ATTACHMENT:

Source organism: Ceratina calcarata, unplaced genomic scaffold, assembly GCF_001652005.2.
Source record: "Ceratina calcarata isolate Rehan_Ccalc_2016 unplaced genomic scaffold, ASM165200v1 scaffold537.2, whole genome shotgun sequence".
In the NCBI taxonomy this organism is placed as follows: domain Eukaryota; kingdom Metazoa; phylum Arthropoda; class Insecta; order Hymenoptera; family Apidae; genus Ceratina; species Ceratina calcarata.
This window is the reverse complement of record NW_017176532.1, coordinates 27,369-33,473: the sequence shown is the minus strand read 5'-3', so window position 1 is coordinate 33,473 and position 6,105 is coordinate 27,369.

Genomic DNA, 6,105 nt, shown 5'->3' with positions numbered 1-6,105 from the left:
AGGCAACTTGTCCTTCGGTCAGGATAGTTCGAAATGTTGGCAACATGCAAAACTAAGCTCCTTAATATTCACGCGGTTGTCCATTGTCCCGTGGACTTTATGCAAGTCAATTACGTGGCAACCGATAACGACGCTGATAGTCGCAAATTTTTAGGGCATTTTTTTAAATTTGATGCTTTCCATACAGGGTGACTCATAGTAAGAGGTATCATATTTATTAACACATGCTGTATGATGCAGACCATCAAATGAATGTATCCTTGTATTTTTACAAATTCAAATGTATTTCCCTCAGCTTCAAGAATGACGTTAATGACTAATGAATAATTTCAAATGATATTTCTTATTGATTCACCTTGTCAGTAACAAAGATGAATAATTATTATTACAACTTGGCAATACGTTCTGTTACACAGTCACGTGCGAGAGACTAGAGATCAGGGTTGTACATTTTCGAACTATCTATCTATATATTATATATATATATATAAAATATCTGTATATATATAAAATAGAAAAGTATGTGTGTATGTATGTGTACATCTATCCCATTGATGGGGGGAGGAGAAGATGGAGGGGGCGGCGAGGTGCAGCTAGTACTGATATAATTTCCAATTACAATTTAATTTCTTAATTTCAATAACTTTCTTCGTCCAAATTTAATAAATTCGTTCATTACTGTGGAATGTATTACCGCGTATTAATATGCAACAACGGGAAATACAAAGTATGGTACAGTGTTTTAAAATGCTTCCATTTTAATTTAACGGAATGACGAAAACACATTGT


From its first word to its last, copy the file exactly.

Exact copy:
Source organism: Ceratina calcarata, unplaced genomic scaffold, assembly GCF_001652005.2.
Source record: "Ceratina calcarata isolate Rehan_Ccalc_2016 unplaced genomic scaffold, ASM165200v1 scaffold537.2, whole genome shotgun sequence".
In the NCBI taxonomy this organism is placed as follows: domain Eukaryota; kingdom Metazoa; phylum Arthropoda; class Insecta; order Hymenoptera; family Apidae; genus Ceratina; species Ceratina calcarata.
This window is the reverse complement of record NW_017176532.1, coordinates 27,369-33,473: the sequence shown is the minus strand read 5'-3', so window position 1 is coordinate 33,473 and position 6,105 is coordinate 27,369.

Genomic DNA, 6,105 nt, shown 5'->3' with positions numbered 1-6,105 from the left:
AGGCAACTTGTCCTTCGGTCAGGATAGTTCGAAATGTTGGCAACATGCAAAACTAAGCTCCTTAATATTCACGCGGTTGTCCATTGTCCCGTGGACTTTATGCAAGTCAATTACGTGGCAACCGATAACGACGCTGATAGTCGCAAATTTTTAGGGCATTTTTTTAAATTTGATGCTTTCCATACAGGGTGACTCATAGTAAGAGGTATCATATTTATTAACACATGCTGTATGATGCAGACCATCAAATGAATGTATCCTTGTATTTTTACAAATTCAAATGTATTTCCCTCAGCTTCAAGAATGACGTTAATGACTAATGAATAATTTCAAATGATATTTCTTATTGATTCACCTTGTCAGTAACAAAGATGAATAATTATTATTACAACTTGGCAATACGTTCTGTTACACAGTCACGTGCGAGAGACTAGAGATCAGGGTTGTACATTTTCGAACTATCTATCTATATATTATATATATATATATAAAATATCTGTATATATATAAAATAGAAAAGTATGTGTGTATGTATGTGTACATCTATCCCATTGATGGGGGGAGGAGAAGATGGAGGGGGCGGCGAGGTGCAGCTAGTACTGATATAATTTCCAATTACAATTTAATTTCTTAATTTCAATAACTTTCTTCGTCCAAATTTAATAAATTCGTTCATTACTGTGGAATGTATTACCGCGTATTAATATGCAACAACGGGAAATACAAAGTATGGTACAGTGTTTTAAAATGCTTCCATTTTAATTTAACGGAATGACGAAAACACATTGT